Set in Paris in the late 19th century, “Moulin Rouge!” tells the story of an English poet (Ewan McGregor) who falls in love with a cabaret actress named Satine (Nicole Kidman). Their relationship isn’t easy, as she’s already promised to a Duke. Chicago Tribune’s Michael Wilmington called “Moulin Rouge!” a “landmark musical movie – controversial, mercurial, even cheeky. It’s the kind of film that wildly divides audiences and critics – people tend to either love or hate it. I loved it.”
Inspired by Daniel P. Mannix’s 1958 book “Those About to Die,” “Gladiator” takes place in ancient Rome. A victorious general (Russell Crowe) refuses to follow the new emperor who killed his father. He narrowly escapes but finds his family was murdered and is soon after discovered by slavers and trained as a gladiator.
A Scottish patriot William Wallace (Mel Gibson) seeks revenge after his bride is murdered, sparking a battle – and eventual war – against King Edward I of England in the 13th century. The Washington Post’s Hal Hinson called the film “a completely adequate modern facsimile of the classic romantic epic.”
Adapted from the 1981 Broadway musical and set in 1960s Detroit, “Dreamgirls” follows the female singing group “The Dreamettes.” The trio set out on a journey to become stars but must overcome obstacles along the way. “Fit with pitch-perfect costumes and sets and a sufficient sense of scope and grandiosity, ‘Dreamgirls’ is an enjoyable musical, even if it has to rely on the voices of its actors to carry certain scenes,” Cameron Johnson wrote for The Spread.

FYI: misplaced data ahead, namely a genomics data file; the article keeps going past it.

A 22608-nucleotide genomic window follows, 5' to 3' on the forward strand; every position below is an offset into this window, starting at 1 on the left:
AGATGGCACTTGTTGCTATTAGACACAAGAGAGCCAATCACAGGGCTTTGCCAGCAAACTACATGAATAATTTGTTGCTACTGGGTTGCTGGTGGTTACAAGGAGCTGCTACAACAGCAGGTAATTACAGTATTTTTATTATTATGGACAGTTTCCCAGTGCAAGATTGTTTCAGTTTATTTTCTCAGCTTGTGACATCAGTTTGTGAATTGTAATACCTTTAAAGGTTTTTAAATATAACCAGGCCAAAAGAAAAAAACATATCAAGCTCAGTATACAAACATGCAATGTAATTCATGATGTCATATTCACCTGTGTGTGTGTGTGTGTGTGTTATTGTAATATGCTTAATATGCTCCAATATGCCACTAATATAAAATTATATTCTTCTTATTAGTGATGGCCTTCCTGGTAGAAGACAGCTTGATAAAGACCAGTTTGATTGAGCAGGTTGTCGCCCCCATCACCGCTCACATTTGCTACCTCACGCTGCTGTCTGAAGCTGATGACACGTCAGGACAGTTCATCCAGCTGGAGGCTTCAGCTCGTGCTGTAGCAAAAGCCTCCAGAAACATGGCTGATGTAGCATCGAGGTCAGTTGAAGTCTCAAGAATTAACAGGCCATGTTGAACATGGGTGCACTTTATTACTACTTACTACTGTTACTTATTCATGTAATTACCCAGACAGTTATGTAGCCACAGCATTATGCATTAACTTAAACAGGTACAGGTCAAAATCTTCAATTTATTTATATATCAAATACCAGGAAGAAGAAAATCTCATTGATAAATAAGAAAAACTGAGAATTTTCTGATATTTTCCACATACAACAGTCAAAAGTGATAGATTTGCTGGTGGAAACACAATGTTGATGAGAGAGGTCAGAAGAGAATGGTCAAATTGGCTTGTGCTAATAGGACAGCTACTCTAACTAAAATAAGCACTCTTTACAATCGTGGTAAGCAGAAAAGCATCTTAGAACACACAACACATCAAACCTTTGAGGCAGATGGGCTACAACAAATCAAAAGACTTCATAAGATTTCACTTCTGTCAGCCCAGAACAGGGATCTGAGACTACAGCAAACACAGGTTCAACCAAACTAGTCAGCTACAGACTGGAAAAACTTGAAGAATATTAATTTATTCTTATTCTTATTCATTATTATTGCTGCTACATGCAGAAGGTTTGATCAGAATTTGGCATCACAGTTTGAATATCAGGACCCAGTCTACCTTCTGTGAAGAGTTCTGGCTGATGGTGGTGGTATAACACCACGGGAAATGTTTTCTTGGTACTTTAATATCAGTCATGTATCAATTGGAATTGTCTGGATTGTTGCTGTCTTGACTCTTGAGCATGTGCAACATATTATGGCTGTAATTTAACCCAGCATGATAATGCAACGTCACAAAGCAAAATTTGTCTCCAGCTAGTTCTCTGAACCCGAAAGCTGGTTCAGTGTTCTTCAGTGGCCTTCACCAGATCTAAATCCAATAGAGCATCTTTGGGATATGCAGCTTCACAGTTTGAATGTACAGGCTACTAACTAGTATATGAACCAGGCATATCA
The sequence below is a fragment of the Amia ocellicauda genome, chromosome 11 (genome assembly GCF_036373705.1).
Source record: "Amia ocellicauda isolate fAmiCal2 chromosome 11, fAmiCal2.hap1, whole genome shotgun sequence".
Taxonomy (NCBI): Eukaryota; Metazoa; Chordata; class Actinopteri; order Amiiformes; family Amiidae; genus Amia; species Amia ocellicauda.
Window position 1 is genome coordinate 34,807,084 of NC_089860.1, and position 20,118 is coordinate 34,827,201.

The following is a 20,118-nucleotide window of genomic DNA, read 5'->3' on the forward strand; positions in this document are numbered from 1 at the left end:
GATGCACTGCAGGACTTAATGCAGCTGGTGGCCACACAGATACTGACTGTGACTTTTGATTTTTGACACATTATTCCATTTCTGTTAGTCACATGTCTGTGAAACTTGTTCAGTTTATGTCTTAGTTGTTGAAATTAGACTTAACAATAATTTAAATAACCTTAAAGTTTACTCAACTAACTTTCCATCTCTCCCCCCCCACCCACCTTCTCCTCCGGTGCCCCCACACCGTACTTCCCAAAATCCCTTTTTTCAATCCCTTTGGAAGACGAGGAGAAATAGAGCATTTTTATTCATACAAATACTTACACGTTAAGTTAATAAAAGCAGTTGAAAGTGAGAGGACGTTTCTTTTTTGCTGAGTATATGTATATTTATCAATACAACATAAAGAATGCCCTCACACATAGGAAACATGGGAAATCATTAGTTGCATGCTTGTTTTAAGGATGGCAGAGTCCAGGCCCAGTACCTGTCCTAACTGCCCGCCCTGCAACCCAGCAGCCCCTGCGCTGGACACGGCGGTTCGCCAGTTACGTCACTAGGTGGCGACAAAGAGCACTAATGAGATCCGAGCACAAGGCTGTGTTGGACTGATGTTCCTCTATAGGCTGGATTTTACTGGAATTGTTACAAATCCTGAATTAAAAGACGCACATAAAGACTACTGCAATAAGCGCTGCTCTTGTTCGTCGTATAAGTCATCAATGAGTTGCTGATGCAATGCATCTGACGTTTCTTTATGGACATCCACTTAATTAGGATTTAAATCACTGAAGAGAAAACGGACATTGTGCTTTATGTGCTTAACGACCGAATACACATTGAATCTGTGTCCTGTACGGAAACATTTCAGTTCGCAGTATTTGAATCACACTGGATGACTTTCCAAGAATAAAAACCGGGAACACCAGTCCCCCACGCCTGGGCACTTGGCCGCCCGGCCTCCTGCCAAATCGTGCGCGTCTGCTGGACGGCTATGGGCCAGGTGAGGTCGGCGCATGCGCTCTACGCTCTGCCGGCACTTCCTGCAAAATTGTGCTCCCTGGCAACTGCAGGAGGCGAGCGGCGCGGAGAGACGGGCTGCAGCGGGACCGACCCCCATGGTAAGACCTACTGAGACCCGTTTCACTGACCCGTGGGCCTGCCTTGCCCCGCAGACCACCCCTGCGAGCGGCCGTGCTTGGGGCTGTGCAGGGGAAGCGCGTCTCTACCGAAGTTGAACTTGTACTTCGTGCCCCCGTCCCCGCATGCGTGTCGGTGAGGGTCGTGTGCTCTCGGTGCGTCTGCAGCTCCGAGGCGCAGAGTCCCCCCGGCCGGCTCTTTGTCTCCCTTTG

A VERY LONG ENGAGEMENT
Mathilde (Audrey Tautou) refuses to believe reports that her fiancé (Gaspard Ulliel) was killed in World War I and begins to investigate his disappearance. As she searches for answers about what happened to him, she uncovers a chilling secret. “A Very Long Engagement’ is all that its title promises. At two and a quarter hours, it is the longest film yet by French director Jean-Pierre Jeunet; happily, it is also the most engaging, a stylish and satisfying epic of love and war, hope and memory,” Christopher Orr wrote for The Atlantic.
THE THEORY OF EVERYTHING
A look at how one man’s diagnosis with ALS altered the course of his life, “The Theory of Everything” chronicles famed physicist Stephen Hawking’s (Eddie Redmayne) career and romance with wife Jane Wilde (Felicity Jones). The 2014 film is based on Wilde’s memoir “Travelling to Infinity: My Life with Stephen.”
“There’s no doubt that Redmayne is working from 20/20 hindsight,” David Edelstein wrote for Vulture. “But the way he fuses past and future makes this a triumph of sympathetic imagination.”
FAR FROM THE MADDING CROWD
Set in a rural English farming community in the 19th century, “Far From the Madding Crowd” follows Bathsheba Everdene (Carey Mulligan) as she manages a farm she inherited from her uncle. Playing on themes like love, passion, betrayal, and family, the 2015 film is centered around a vibrant, independent protagonist that must navigate a variety of marriage offerings and relationships.
Culled From: www.insider.com